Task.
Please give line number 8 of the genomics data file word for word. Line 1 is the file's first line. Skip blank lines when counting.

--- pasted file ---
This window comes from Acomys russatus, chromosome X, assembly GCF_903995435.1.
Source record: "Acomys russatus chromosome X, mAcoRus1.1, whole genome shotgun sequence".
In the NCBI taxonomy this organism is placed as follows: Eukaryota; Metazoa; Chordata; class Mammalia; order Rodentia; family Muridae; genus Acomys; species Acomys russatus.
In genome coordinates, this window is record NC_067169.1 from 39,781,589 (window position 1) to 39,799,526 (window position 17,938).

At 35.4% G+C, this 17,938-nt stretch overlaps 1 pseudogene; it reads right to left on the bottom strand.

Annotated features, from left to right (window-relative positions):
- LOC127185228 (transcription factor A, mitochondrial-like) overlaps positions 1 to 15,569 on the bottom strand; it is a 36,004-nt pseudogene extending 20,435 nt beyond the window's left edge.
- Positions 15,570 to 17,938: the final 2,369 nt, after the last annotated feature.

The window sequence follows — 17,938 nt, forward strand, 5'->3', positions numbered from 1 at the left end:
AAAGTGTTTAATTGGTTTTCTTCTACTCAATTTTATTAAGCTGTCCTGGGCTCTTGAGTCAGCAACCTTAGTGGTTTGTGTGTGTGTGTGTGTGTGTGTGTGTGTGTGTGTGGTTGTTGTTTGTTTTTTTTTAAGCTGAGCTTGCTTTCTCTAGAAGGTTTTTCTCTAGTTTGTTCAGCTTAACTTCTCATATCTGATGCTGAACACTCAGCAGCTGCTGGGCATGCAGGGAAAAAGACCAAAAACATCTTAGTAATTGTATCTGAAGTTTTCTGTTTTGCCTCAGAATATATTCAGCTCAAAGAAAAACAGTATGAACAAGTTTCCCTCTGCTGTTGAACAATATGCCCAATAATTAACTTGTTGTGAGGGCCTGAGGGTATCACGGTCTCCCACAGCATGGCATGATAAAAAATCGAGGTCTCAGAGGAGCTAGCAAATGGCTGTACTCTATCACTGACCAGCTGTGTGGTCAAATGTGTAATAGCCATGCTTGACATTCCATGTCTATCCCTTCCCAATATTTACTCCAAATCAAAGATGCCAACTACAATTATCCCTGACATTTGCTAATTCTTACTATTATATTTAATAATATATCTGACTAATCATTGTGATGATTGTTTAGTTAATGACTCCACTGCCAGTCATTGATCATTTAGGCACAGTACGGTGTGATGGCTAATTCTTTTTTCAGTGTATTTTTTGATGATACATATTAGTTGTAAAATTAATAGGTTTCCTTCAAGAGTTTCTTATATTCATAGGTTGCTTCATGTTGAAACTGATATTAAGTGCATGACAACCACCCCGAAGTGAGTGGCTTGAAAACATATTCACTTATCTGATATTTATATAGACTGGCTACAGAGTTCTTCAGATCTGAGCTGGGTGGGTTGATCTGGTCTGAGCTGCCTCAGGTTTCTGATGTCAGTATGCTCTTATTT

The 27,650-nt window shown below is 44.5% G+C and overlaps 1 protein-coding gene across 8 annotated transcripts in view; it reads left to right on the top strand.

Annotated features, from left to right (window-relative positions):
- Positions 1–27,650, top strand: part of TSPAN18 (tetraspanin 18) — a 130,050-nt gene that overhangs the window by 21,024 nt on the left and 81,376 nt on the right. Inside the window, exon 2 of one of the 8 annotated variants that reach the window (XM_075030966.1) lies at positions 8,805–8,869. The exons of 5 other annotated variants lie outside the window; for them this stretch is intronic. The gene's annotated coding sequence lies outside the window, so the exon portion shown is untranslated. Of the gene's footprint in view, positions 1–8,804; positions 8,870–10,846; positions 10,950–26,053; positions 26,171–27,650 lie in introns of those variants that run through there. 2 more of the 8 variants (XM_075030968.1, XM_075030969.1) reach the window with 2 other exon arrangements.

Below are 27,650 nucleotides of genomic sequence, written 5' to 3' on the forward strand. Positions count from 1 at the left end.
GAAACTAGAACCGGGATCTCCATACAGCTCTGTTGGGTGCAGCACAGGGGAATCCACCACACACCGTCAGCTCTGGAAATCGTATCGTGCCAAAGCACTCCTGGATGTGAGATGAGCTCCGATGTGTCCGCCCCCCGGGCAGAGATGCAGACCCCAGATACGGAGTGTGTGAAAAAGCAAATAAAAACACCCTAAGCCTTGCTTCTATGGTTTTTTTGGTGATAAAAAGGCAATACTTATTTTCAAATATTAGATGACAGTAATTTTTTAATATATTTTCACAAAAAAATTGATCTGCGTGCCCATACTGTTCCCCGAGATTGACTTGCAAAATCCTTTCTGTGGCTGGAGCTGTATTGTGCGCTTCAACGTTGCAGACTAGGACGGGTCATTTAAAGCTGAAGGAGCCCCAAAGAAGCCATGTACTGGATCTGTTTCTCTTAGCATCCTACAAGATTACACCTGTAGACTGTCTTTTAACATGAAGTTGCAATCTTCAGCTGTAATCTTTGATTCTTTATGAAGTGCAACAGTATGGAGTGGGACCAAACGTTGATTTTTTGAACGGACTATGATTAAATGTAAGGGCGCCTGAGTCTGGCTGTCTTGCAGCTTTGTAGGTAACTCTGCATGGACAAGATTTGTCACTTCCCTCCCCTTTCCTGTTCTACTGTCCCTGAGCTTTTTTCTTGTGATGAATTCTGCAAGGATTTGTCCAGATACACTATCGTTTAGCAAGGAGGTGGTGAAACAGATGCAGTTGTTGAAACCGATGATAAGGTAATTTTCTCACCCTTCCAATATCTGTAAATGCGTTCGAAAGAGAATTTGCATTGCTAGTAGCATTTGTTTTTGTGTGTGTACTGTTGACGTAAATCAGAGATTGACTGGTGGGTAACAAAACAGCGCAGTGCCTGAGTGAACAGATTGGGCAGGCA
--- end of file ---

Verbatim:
- Positions 15,570 to 17,938: the final 2,369 nt, after the last annotated feature.